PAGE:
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Chapter 44: Result of the Ideas of the King, and the Ideas of D'Artagnan. (continued)
And he painfully subsided into the little boat, which started, favored by wind and tide, for the coast of France. The king's guards embarked with him. The musketeer still preserved the hope of reaching Nantes quickly, and of pleading the cause of his friends eloquently enough to incline the king to mercy. The bark flew like a swallow. D'Artagnan distinctly saw the land of France profiled in black against the white clouds of night.
"Ah! monsieur," said he, in a low voice, to the officer to whom, for an hour, he had ceased speaking, "what would I give to know the instructions for the new commander! They are all pacific, are they not? and - "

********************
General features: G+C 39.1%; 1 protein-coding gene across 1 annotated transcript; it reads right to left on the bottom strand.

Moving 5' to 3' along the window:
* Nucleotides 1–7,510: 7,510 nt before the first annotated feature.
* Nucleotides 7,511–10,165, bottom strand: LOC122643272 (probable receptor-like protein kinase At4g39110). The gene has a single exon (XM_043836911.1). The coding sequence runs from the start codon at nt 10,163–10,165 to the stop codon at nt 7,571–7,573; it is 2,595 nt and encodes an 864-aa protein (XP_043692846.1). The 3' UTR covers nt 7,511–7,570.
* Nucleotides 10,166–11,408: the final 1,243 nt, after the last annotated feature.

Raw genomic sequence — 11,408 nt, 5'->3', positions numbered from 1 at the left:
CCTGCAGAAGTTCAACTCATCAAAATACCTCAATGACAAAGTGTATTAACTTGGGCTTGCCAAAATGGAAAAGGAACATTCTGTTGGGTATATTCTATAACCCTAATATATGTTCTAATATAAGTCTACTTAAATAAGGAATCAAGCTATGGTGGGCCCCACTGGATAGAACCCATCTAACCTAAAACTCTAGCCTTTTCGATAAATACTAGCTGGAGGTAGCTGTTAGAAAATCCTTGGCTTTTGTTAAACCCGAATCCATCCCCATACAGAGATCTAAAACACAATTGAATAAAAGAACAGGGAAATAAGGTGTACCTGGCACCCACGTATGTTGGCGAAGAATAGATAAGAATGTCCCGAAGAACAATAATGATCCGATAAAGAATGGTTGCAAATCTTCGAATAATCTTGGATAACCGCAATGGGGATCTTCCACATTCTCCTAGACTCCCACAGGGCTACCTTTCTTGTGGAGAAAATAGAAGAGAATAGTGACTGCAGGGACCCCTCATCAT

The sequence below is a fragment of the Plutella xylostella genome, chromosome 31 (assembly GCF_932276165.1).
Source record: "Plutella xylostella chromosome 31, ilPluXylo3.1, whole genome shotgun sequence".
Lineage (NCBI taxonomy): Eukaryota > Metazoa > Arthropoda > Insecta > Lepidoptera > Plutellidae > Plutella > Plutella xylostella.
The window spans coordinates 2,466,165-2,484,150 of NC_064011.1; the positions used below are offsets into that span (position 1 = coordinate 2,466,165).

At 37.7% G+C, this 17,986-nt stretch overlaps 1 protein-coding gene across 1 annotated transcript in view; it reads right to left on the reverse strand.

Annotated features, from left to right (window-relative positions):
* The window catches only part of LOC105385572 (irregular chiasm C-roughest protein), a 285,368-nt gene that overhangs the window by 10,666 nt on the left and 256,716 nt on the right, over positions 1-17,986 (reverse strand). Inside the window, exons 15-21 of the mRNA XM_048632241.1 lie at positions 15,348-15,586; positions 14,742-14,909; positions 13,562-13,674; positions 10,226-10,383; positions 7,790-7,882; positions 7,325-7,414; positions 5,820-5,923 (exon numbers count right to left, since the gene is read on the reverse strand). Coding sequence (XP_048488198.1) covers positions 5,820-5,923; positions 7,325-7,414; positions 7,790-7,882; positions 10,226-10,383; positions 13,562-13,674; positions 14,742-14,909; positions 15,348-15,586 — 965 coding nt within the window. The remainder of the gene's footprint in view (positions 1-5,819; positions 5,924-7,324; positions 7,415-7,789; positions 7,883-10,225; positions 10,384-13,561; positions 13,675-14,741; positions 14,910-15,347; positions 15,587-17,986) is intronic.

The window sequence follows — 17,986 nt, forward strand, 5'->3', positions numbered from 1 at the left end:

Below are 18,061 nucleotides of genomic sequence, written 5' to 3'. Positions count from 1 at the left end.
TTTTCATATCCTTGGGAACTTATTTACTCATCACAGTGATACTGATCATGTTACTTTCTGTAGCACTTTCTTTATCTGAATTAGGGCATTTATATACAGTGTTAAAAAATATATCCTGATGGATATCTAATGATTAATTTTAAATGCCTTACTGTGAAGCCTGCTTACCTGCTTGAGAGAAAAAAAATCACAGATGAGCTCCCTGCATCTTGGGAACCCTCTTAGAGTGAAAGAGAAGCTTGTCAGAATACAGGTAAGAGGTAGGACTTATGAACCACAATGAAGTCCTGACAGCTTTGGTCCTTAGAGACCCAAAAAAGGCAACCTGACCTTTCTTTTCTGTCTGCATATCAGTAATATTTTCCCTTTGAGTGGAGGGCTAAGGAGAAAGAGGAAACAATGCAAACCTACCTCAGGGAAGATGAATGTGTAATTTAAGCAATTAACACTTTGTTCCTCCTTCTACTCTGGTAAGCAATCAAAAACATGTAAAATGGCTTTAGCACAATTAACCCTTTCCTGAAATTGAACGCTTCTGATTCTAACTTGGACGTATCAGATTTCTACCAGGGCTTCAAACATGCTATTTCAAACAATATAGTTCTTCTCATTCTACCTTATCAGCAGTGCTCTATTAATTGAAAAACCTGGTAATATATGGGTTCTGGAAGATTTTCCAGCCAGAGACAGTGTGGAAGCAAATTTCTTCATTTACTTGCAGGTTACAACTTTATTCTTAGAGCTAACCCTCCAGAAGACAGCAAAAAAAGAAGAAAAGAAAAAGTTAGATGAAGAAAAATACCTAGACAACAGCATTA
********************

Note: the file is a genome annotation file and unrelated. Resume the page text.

He did not finish; the thunder of a distant cannon rolled athwart the waves, another, and two or three still louder. D'Artagnan shuddered.
"They have commenced the siege of Belle-Isle," replied the officer. The canoe had just touched the soil of France.
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